Dermatomyositis (DM) is a connective-tissue disease related to polymyositis (PM) that is characterized by inflammation of the muscles and the skin. While DM most frequently affects the skin and muscles, it is a systemic disorder that may also affect the joints, the esophagus, the lungs, and the heart.
Dermatomyositis can be treated with steroids and a mild dose of chemotherapy. Specialized exercise therapy may supplement treatment to enhance quality of life. Medications to help relieve symptoms include: Prednisolone, Methotrexate, Mycophenolate, Hydroxychloroquine, Intravenous immunoglobulin, Azathioprine, Cyclophosphamide, Tacrolimus, Infliximab, Rituximab.
Major research on disease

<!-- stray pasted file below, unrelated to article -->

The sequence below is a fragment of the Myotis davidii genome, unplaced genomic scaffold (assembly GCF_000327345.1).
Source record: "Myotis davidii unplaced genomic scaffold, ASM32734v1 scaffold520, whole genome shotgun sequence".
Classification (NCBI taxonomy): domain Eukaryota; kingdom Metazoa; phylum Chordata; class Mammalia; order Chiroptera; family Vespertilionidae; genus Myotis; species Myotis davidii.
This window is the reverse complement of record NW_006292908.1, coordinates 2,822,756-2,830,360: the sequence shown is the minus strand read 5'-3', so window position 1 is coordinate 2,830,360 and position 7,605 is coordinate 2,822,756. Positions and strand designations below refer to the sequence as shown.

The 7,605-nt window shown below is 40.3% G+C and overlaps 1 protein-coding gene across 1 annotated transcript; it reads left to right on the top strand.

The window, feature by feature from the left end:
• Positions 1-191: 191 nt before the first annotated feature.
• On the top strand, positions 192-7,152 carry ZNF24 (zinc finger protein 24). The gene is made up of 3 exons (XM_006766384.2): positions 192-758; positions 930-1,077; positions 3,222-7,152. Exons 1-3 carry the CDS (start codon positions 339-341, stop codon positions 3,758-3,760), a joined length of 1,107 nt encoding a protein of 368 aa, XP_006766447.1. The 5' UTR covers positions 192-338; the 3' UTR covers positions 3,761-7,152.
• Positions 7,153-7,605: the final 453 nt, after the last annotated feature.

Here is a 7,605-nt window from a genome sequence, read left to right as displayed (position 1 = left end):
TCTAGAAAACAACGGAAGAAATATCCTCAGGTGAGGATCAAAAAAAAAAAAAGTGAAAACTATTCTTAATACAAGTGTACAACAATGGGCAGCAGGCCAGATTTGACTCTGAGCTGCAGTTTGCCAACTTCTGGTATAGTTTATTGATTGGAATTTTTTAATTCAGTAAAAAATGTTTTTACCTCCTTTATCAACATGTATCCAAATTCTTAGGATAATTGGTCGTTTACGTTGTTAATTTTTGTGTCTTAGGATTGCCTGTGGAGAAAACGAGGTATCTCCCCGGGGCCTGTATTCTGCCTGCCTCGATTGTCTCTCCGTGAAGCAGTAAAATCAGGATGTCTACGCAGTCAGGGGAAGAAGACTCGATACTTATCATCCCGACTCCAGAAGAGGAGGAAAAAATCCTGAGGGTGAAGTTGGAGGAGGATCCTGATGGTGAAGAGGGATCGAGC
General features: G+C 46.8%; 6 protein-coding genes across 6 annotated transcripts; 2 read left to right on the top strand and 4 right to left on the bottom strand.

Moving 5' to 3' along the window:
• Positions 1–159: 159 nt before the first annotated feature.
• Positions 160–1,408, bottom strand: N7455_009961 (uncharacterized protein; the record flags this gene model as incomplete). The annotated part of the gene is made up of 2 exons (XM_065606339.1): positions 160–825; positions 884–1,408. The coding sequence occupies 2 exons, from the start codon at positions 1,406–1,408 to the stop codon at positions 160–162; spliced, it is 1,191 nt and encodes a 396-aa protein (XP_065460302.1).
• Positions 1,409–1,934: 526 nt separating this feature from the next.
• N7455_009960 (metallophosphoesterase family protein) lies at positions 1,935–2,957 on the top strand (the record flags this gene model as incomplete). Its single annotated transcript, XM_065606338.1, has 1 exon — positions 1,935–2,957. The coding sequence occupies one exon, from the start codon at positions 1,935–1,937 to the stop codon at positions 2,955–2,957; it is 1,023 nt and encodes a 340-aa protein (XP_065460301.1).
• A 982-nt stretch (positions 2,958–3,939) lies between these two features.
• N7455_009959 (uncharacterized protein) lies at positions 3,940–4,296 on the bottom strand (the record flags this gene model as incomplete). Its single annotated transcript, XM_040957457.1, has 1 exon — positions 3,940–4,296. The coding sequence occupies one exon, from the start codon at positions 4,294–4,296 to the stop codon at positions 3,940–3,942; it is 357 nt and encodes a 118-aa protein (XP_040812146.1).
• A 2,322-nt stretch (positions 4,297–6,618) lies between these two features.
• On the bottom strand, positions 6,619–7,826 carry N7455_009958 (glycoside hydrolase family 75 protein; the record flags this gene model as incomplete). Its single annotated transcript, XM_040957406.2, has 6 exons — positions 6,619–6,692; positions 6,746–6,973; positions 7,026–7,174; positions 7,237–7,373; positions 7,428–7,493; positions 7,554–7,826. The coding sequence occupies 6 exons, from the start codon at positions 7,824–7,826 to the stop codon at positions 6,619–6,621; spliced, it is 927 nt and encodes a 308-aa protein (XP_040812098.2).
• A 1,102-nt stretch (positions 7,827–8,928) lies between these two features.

Researchers studying the underlying mechanisms that cause inflammatory myopathies, such as dermatomyositis (DM). Several projects are centered around understanding precisely what triggers the immune system to mistakenly attack muscle tissue, with the ultimate goal of stopping this type of attack. Some researchers are developing cellular models of muscle injury in DM and are screening these models to learn the basic mechanisms by which muscle injury occurs in this disease. They're paying particular attention to the role of interferons, proteins normally produced by immune system cells in response to a viral infection, in DM. There's evidence that type 1 interferons injure muscle in DM, and the researchers are seeking to identify compounds that prevent such injury. Other investigators are studying inflammatory myopathies in dogs. They believe these animals may offer insight into the mechanisms by which autoimmunity develops in these diseases in humans.